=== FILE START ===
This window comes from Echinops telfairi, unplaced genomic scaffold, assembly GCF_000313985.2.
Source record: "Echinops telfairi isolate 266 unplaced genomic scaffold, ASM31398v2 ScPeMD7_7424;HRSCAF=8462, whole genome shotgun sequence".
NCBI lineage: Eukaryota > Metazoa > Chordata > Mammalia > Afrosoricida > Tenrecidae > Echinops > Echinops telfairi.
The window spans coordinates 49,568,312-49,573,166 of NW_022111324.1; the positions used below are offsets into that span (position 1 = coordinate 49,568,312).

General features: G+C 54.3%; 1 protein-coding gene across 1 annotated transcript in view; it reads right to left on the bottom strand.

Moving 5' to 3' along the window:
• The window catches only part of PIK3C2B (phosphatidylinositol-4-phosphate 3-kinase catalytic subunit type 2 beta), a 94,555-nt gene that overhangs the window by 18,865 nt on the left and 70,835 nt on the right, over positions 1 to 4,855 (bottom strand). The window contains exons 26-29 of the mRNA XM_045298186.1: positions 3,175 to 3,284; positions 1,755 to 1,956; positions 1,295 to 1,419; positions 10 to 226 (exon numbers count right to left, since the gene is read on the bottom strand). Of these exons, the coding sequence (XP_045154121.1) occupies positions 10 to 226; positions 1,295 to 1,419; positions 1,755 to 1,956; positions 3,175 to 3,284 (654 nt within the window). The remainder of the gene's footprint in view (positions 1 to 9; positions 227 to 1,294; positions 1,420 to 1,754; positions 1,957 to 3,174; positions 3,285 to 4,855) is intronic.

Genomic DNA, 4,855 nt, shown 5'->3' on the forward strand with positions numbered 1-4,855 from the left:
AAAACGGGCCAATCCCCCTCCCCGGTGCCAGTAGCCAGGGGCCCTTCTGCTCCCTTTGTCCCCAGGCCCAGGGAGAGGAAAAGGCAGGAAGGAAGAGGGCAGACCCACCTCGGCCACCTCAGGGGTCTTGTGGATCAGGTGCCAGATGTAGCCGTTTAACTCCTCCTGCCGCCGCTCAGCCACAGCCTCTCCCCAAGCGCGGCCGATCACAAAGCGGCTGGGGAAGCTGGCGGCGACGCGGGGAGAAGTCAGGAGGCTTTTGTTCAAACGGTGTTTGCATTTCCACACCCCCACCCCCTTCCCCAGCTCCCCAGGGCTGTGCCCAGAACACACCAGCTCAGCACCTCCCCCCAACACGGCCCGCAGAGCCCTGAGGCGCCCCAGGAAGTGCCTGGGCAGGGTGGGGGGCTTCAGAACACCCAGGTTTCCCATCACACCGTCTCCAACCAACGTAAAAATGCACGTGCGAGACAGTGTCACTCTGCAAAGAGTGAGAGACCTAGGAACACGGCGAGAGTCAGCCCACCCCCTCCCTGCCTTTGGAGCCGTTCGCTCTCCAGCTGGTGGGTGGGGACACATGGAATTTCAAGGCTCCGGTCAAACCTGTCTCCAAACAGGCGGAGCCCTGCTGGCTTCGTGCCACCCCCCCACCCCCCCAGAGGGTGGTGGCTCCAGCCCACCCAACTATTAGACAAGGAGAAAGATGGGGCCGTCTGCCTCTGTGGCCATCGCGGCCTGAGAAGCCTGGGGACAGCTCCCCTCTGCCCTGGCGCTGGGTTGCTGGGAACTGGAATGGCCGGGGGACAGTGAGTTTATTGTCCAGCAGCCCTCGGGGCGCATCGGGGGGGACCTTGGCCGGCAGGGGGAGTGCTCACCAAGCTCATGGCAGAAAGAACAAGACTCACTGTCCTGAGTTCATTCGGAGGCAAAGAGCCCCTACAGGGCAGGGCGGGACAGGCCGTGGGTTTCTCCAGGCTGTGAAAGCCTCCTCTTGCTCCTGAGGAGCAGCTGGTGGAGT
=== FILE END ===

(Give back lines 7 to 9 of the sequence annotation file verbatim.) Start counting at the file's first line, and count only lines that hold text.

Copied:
• The window catches only part of PIK3C2B (phosphatidylinositol-4-phosphate 3-kinase catalytic subunit type 2 beta), a 94,555-nt gene that overhangs the window by 18,865 nt on the left and 70,835 nt on the right, over positions 1 to 4,855 (bottom strand). The window contains exons 26-29 of the mRNA XM_045298186.1: positions 3,175 to 3,284; positions 1,755 to 1,956; positions 1,295 to 1,419; positions 10 to 226 (exon numbers count right to left, since the gene is read on the bottom strand). Of these exons, the coding sequence (XP_045154121.1) occupies positions 10 to 226; positions 1,295 to 1,419; positions 1,755 to 1,956; positions 3,175 to 3,284 (654 nt within the window). The remainder of the gene's footprint in view (positions 1 to 9; positions 227 to 1,294; positions 1,420 to 1,754; positions 1,957 to 3,174; positions 3,285 to 4,855) is intronic.

Genomic DNA, 4,855 nt, shown 5'->3' on the forward strand with positions numbered 1-4,855 from the left:
AAAACGGGCCAATCCCCCTCCCCGGTGCCAGTAGCCAGGGGCCCTTCTGCTCCCTTTGTCCCCAGGCCCAGGGAGAGGAAAAGGCAGGAAGGAAGAGGGCAGACCCACCTCGGCCACCTCAGGGGTCTTGTGGATCAGGTGCCAGATGTAGCCGTTTAACTCCTCCTGCCGCCGCTCAGCCACAGCCTCTCCCCAAGCGCGGCCGATCACAAAGCGGCTGGGGAAGCTGGCGGCGACGCGGGGAGAAGTCAGGAGGCTTTTGTTCAAACGGTGTTTGCATTTCCACACCCCCACCCCCTTCCCCAGCTCCCCAGGGCTGTGCCCAGAACACACCAGCTCAGCACCTCCCCCCAACACGGCCCGCAGAGCCCTGAGGCGCCCCAGGAAGTGCCTGGGCAGGGTGGGGGGCTTCAGAACACCCAGGTTTCCCATCACACCGTCTCCAACCAACGTAAAAATGCACGTGCGAGACAGTGTCACTCTGCAAAGAGTGAGAGACCTAGGAACACGGCGAGAGTCAGCCCACCCCCTCCCTGCCTTTGGAGCCGTTCGCTCTCCAGCTGGTGGGTGGGGACACATGGAATTTCAAGGCTCCGGTCAAACCTGTCTCCAAACAGGCGGAGCCCTGCTGGCTTCGTGCCACCCCCCCACCCCCCCAGAGGGTGGTGGCTCCAGCCCACCCAACTATTAGACAAGGAGAAAGATGGGGCCGTCTGCCTCTGTGGCCATCGCGGCCTGAGAAGCCTGGGGACAGCTCCCCTCTGCCCTGGCGCTGGGTTGCTGGGAACTGGAATGGCCGGGGGACAGTGAGTTTATTGTCCAGCAGCCCTCGGGGCGCATCGGGGGGGACCTTGGCCGGCAGGGGGAGTGCTCACCAAGCTCATGGCAGAAAGAACAAGACTCACTGTCCTGAGTTCATTCGGAGGCAAAGAGCCCCTACAGGGCAGGGCGGGACAGGCCGTGGGTTTCTCCAGGCTGTGAAAGCCTCCTCTTGCTCCTGAGGAGCAGCTGGTGGAGT